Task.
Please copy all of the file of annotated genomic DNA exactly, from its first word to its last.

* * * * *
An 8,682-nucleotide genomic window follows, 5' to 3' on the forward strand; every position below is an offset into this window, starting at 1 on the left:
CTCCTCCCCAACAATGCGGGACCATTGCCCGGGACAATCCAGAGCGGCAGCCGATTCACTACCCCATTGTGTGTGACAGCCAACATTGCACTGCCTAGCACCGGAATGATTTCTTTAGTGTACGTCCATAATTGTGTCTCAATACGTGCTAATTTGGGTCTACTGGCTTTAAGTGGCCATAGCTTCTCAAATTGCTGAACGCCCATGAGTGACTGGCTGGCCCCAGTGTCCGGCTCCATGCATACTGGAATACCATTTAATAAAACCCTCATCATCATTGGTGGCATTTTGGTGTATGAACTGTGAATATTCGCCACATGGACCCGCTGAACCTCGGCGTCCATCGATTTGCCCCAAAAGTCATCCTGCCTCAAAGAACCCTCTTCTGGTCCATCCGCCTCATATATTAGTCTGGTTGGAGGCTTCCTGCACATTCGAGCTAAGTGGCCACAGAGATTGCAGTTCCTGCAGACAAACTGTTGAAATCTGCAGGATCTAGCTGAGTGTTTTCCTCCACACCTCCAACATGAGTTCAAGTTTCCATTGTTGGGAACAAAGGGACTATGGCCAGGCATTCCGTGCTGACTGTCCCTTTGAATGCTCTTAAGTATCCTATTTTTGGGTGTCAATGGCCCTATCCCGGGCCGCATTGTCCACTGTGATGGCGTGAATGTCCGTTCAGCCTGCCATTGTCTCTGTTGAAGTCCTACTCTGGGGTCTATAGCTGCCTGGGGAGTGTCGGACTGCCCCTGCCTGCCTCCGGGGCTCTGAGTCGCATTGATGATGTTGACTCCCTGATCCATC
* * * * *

An 8,682-nucleotide genomic window follows, 5' to 3' on the forward strand; every position below is an offset into this window, starting at 1 on the left:
CTCCTCCCCAACAATGCGGGACCATTGCCCGGGACAATCCAGAGCGGCAGCCGATTCACTACCCCATTGTGTGTGACAGCCAACATTGCACTGCCTAGCACCGGAATGATTTCTTTAGTGTACGTCCATAATTGTGTCTCAATACGTGCTAATTTGGGTCTACTGGCTTTAAGTGGCCATAGCTTCTCAAATTGCTGAACGCCCATGAGTGACTGGCTGGCCCCAGTGTCCGGCTCCATGCATACTGGAATACCATTTAATAAAACCCTCATCATCATTGGTGGCATTTTGGTGTATGAACTGTGAATATTCGCCACATGGACCCGCTGAACCTCGGCGTCCATCGATTTGCCCCAAAAGTCATCCTGCCTCAAAGAACCCTCTTCTGGTCCATCCGCCTCATATATTAGTCTGGTTGGAGGCTTCCTGCACATTCGAGCTAAGTGGCCACAGAGATTGCAGTTCCTGCAGACAAACTGTTGAAATCTGCAGGATCTAGCTGAGTGTTTTCCTCCACACCTCCAACATGAGTTCAAGTTTCCATTGTTGGGAACAAAGGGACTATGGCCAGGCATTCCGTGCTGACTGTCCCTTTGAATGCTCTTAAGTATCCTATTTTTGGGTGTCAATGGCCCTATCCCGGGCCGCATTGTCCACTGTGATGGCGTGAATGTCCGTTCAGCCTGCCATTGTCTCTGTTGAAGTCCTACTCTGGGGTCTATAGCTGCCTGGGGAGTGTCGGACTGCCCCTGCCTGCCTCCGGGGCTCTGAGTCGCATTGATGATGTTGACTCCCTGATCCATC